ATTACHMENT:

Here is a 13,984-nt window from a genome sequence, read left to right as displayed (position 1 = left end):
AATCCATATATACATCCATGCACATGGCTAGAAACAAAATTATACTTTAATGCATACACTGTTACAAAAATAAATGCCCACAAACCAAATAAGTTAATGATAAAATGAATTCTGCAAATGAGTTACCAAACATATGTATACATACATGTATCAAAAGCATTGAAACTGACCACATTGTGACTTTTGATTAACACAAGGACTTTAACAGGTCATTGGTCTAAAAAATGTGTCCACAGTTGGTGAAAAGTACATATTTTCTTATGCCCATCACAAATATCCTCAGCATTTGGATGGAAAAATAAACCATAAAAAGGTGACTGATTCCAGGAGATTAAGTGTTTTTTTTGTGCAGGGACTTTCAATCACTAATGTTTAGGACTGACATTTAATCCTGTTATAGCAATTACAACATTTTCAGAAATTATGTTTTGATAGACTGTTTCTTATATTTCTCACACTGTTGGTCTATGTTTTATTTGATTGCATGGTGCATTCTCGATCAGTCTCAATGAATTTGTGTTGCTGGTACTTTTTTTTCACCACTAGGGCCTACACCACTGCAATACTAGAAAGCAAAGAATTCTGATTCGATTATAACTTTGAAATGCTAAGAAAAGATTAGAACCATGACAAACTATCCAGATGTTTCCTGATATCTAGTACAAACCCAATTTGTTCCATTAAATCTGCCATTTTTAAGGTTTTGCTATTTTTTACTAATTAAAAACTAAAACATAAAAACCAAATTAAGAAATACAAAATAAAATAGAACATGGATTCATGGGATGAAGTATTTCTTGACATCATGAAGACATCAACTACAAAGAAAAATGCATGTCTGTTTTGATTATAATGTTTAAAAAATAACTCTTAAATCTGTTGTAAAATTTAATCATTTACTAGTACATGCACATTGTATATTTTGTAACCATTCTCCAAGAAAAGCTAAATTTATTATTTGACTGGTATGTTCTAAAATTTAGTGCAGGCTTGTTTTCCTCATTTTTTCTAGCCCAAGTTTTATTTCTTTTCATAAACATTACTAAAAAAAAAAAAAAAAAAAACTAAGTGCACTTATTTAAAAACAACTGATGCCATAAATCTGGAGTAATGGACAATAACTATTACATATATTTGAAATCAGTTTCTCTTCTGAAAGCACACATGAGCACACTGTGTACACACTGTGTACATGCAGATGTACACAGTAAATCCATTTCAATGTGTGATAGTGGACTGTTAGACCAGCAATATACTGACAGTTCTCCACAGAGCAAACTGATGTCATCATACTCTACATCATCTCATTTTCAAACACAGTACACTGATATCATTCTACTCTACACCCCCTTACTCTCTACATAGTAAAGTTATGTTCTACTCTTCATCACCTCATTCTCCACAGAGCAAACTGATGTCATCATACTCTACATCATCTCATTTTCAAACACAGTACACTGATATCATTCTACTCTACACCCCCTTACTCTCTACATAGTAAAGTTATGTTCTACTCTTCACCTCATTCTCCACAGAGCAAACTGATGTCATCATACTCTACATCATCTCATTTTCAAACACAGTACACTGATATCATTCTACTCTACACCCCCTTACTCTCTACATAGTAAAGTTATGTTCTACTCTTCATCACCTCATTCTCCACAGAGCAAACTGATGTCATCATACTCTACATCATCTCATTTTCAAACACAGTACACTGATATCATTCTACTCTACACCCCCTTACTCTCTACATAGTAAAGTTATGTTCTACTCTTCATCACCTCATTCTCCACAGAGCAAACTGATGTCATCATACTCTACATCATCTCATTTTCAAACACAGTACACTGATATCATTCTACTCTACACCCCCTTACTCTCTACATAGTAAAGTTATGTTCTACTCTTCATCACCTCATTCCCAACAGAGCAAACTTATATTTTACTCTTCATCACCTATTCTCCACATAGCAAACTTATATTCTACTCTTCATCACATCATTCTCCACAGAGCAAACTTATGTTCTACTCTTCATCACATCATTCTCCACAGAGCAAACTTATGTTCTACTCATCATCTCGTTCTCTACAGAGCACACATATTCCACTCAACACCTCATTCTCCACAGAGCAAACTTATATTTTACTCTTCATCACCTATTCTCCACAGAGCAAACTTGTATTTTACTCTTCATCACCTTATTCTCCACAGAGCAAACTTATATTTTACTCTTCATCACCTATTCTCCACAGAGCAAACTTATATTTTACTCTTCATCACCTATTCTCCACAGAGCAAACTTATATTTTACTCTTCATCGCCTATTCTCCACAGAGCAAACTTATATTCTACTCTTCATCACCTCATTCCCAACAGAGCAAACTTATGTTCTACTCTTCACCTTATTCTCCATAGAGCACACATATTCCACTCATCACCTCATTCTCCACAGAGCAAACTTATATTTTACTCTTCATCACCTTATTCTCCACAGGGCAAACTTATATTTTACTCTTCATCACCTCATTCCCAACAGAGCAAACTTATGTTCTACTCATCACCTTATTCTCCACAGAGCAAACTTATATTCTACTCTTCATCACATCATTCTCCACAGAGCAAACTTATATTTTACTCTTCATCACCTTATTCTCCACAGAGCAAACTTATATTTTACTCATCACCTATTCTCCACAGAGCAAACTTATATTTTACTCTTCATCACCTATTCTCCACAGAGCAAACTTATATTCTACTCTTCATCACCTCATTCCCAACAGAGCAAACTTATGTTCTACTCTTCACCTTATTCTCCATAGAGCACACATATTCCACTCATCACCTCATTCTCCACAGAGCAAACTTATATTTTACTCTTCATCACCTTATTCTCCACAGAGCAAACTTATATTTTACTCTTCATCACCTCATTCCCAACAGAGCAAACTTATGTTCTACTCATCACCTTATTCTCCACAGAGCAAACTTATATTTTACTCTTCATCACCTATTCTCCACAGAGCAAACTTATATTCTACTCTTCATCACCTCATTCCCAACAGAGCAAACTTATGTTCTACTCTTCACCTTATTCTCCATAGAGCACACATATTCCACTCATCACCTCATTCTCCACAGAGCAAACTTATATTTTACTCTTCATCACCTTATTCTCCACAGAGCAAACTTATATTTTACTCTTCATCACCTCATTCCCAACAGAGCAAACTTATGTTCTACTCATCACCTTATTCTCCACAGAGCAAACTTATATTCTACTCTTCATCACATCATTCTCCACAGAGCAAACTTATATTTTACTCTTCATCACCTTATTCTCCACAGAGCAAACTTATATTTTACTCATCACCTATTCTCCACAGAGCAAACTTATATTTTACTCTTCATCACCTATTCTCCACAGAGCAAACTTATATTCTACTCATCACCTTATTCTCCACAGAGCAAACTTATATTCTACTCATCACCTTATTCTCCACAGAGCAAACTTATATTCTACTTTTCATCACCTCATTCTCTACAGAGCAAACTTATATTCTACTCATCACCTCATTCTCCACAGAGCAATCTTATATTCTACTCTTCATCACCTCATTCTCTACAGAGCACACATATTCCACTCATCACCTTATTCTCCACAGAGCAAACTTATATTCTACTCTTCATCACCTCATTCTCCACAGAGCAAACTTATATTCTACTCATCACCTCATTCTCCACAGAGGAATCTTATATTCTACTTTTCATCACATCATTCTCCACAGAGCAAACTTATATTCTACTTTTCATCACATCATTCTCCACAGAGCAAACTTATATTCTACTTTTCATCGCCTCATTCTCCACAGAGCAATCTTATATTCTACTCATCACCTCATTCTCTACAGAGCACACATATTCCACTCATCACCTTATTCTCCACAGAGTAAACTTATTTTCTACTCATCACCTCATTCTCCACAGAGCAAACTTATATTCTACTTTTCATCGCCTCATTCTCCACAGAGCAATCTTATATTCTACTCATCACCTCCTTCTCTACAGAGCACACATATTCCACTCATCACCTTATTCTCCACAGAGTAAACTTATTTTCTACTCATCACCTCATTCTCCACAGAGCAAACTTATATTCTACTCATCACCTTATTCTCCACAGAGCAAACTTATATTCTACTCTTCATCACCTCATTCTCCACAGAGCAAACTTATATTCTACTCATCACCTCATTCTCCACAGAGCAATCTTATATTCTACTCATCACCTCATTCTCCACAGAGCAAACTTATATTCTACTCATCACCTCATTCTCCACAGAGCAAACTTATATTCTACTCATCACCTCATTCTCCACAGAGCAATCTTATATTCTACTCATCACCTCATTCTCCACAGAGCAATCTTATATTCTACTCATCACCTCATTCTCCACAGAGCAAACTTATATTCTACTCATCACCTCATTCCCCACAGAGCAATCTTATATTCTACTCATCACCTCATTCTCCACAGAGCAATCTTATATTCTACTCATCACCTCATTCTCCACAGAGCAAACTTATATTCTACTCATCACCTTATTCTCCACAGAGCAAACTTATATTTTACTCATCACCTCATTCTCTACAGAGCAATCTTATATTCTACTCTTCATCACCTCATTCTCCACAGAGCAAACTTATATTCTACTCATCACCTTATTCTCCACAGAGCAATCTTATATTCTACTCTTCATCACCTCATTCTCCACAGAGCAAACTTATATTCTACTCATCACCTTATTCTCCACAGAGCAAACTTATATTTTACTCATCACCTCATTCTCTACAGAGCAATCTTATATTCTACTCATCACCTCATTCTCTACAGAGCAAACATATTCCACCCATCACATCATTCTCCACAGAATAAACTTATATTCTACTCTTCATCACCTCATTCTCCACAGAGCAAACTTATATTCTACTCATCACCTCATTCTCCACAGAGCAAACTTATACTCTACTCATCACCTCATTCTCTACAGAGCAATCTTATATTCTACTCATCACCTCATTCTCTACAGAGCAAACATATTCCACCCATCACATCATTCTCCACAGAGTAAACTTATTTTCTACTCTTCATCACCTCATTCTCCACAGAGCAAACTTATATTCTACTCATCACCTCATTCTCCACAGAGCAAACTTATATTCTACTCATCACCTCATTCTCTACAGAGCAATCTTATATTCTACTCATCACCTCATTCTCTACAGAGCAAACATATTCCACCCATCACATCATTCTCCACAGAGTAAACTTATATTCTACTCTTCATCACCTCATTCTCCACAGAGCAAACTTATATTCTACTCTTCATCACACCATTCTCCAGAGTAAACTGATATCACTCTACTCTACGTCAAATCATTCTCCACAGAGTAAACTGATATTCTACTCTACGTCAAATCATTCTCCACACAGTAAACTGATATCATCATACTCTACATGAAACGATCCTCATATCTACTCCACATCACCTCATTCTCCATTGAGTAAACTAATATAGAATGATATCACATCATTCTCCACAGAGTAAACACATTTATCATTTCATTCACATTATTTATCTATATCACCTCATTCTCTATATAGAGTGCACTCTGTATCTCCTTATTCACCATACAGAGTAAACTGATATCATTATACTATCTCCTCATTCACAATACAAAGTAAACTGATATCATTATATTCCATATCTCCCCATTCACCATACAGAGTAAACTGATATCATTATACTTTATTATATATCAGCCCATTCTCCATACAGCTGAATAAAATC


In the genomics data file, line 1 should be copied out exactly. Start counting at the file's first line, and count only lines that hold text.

Here is a 13,984-nt window from a genome sequence, read left to right as displayed (position 1 = left end):